Bluebird houses donated by Chemung County Soil and Water.

Trees, protective tubes, and stakes donated by Chemung County Soil and Water and by a CVAS chapter member.

Summer bee pollinator house.

A short-eared owl and a kestrel hunting side-by-side.

Birds Recorded at the Sanctuary

For a description of each of these birds, please visit the Audubon Field Guide.

American Crow American Goldfinch American Robin
Barred Owl Belted Kingfisher Blackburnian Warbler
Black-Capped Chickadee Blackpoll Warbler Black-Throated Blue Warbler
Black-Throated Green Warbler Blue Jay Blue-Headed Vireo
Blue-Winged Warbler Boblink Brown Creeper
Brown-Headed Cowbird Canada Goose Chipping Sparrow
Common Grackle Common Raven Common Yellowthroat
Dark-Eyed Junco Downy Woodpecker Eastern Phoebe
Eastern Screech-Owl Eastern Towhee Eastern Wood Pewee
Field Sparrow Golden-Crowned Kinglet Gray Catbird
Great Blue Heron Great Crested Flycatcher Great Horned Owl
Hairy Woodpecker Hermit Thrush House Finch
House Wren Indigo Bunting Killdeer
Least Flycatcher Mongolia Warbler Mourning Dove
Northern Cardinal Northern Flicker Northern Parula
Northern Saw-Whet Owl Ovenbird Philadelphia Vireo
Pileated Woodpecker Prairie Warbler Purple Finch
Red-Breasted Nuthatch Red-Eyed Vireo Red-Winged Blackbird
Rose-Breasted Grosbeak Ruby-Crowned Kinglet Ruffed Grouse
Scarlet Tanager Solitary Sandpiper Song Sparrow
Tufted Titmouse Veery White-Breasted Nuthatch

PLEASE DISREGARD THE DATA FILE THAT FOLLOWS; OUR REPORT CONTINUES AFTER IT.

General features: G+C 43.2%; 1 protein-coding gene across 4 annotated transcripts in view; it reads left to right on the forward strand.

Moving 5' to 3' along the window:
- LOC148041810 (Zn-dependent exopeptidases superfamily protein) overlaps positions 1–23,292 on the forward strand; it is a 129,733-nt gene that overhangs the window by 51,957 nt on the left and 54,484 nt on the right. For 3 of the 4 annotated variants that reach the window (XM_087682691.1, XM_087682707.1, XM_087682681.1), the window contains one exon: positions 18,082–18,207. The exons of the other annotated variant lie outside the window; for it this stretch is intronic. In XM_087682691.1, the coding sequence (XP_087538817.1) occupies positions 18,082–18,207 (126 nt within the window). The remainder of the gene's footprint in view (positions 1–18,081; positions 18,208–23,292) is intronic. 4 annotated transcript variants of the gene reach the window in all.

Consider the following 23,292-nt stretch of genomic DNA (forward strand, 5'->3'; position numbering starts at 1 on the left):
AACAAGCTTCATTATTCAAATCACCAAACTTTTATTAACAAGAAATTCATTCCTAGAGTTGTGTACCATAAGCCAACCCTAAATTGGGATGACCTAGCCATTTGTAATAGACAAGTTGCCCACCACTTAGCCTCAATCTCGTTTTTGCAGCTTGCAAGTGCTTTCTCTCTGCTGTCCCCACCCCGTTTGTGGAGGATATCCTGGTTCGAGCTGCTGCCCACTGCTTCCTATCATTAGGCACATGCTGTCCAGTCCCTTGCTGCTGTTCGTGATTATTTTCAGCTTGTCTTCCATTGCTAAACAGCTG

White-Throated Sparrow Wild Turkey Wilson’s Warbler
Wood Duck Wood Thrush Yellow-Bellied Sapsucker
Yellow-Rumped Warbler

Plants Recorded at the Sanctuary

The following list of plants recorded at the sanctuary was compiled by Alex Petzke. You can download this list by clicking here.

Taxonomic Name Common Name Native (N) or Exotic/Introduced (E)
Acer rubrum Red Maple N
Anthoxanthum odoratum Sweet Vernal Grass E
Arisaema triphyllum Jack-in-the-Pulpit N
Asclepias syriaca Common Milkweed N
Brachyelytrum aristosum Erect Woodland Grass N
Carex folliculata Long Sedge N
Carex scoparia Broom Sedge N
Carpinus caroliniana Musclewood N
Clinopodium vulgare Wild Basil N
Cornus sp. Dogwood N
Dactylis glomerata Orchard Grass E
Dryopteris carthusiana Spinulose Wood Fern N
Elaeagnus umbellata Autumn Olive E
Epipactis helleborine Hellebore E
Eurybia divaricata White Wood Aster N
Fagus grandifolia American Beech N
Fragaria vesca Strawberry N
Fraxinus americana White Ash N
Galium album Bedstraw E
Geum laciniatum Rough Avens N
Hypericum perforatum Common St. John's Wort E
Impatiens sp. Jewelweed N
Lemna sp. Duckweed N
Leucanthemum vulgare Ox-Eye Daisy E